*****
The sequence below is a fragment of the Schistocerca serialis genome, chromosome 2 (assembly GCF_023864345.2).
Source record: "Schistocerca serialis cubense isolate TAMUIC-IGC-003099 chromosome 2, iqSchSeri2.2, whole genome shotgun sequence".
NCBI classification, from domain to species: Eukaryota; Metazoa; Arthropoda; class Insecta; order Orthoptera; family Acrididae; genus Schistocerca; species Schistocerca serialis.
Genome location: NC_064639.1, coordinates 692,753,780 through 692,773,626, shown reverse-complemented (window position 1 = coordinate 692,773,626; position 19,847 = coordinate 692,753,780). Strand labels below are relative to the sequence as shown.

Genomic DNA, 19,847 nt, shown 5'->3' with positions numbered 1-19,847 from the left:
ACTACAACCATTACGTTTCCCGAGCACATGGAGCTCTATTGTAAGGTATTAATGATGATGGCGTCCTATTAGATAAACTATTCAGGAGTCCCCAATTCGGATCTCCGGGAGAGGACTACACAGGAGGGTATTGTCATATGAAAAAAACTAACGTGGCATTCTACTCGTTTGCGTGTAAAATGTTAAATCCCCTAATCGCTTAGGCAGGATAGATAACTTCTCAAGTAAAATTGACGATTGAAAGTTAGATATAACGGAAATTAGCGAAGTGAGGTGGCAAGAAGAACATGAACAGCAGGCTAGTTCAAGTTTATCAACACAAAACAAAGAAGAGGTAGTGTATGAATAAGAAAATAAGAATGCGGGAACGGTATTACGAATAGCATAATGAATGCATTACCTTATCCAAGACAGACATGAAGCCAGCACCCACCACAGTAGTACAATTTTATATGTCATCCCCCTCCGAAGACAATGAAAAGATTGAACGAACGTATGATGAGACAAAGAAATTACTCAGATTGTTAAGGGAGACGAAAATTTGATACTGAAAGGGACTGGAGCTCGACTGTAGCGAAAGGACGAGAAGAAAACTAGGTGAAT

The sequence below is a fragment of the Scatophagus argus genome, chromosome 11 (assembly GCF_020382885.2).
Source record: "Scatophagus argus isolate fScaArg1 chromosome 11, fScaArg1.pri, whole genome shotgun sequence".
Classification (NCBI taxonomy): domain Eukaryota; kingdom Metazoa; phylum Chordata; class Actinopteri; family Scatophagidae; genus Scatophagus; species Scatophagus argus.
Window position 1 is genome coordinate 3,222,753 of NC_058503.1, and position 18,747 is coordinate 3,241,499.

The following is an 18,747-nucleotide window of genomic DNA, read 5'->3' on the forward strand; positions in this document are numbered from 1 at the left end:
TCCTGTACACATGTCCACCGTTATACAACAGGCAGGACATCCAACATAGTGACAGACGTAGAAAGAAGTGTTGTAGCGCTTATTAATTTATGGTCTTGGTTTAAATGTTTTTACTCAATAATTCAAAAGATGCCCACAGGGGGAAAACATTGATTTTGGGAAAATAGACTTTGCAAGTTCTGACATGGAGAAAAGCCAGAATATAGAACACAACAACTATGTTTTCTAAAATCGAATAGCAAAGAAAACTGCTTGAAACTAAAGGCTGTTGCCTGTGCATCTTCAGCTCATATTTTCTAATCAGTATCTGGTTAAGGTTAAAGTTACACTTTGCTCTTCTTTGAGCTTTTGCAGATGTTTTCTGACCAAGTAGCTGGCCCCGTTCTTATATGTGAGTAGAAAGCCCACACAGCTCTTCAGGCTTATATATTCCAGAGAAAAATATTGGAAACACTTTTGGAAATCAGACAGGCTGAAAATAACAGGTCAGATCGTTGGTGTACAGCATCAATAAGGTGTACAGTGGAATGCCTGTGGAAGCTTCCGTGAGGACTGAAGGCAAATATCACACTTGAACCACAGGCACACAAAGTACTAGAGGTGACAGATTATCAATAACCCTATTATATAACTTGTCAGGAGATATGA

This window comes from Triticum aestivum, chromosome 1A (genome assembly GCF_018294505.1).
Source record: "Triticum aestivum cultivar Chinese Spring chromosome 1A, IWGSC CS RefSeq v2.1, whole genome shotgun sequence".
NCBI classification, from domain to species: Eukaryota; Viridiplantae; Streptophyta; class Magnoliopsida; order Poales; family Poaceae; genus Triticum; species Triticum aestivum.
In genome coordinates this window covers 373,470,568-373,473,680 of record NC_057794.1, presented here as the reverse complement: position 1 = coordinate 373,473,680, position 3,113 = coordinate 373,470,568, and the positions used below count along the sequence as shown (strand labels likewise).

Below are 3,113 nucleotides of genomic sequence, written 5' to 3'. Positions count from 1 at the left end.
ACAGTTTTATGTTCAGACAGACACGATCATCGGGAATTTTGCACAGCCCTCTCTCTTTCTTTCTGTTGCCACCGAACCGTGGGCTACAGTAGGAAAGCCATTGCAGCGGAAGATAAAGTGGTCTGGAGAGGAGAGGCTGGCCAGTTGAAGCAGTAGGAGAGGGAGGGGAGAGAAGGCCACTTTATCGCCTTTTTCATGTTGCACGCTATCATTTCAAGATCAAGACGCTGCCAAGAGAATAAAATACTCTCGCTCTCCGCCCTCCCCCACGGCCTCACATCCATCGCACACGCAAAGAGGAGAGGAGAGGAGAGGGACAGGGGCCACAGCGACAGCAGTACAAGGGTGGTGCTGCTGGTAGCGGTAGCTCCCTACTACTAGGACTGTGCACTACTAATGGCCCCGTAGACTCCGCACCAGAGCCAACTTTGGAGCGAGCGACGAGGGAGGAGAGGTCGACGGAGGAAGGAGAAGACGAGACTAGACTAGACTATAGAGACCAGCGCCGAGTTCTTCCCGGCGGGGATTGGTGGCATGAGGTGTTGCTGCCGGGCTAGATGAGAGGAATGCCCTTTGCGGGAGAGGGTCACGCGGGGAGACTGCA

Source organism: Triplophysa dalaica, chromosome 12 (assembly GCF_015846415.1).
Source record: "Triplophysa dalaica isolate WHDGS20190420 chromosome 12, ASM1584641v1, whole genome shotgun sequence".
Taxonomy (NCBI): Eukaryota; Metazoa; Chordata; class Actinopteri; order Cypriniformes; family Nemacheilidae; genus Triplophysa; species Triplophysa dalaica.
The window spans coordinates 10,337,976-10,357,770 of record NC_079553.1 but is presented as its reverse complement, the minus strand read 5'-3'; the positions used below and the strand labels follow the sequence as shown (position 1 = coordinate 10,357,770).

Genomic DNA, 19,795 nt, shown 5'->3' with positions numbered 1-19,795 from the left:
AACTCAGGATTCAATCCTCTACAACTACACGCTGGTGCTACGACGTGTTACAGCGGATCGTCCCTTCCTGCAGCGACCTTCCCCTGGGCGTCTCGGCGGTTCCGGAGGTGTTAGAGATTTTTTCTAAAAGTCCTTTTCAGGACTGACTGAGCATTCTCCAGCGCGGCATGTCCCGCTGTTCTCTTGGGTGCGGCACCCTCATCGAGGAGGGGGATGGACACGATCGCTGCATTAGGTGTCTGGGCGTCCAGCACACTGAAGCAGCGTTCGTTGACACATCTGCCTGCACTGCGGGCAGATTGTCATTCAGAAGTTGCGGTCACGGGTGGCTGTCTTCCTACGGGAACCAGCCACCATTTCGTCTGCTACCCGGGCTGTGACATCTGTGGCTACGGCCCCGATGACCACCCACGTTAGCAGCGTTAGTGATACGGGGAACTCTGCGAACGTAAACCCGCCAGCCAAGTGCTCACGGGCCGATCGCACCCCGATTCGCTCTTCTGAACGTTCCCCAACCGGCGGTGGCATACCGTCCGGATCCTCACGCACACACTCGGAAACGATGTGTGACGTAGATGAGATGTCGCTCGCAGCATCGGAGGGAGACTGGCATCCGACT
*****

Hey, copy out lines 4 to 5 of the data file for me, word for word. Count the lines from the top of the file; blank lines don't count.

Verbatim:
Genome location: NC_064639.1, coordinates 692,753,780 through 692,773,626, shown reverse-complemented (window position 1 = coordinate 692,773,626; position 19,847 = coordinate 692,753,780). Strand labels below are relative to the sequence as shown.

Genomic DNA, 19,847 nt, shown 5'->3' with positions numbered 1-19,847 from the left: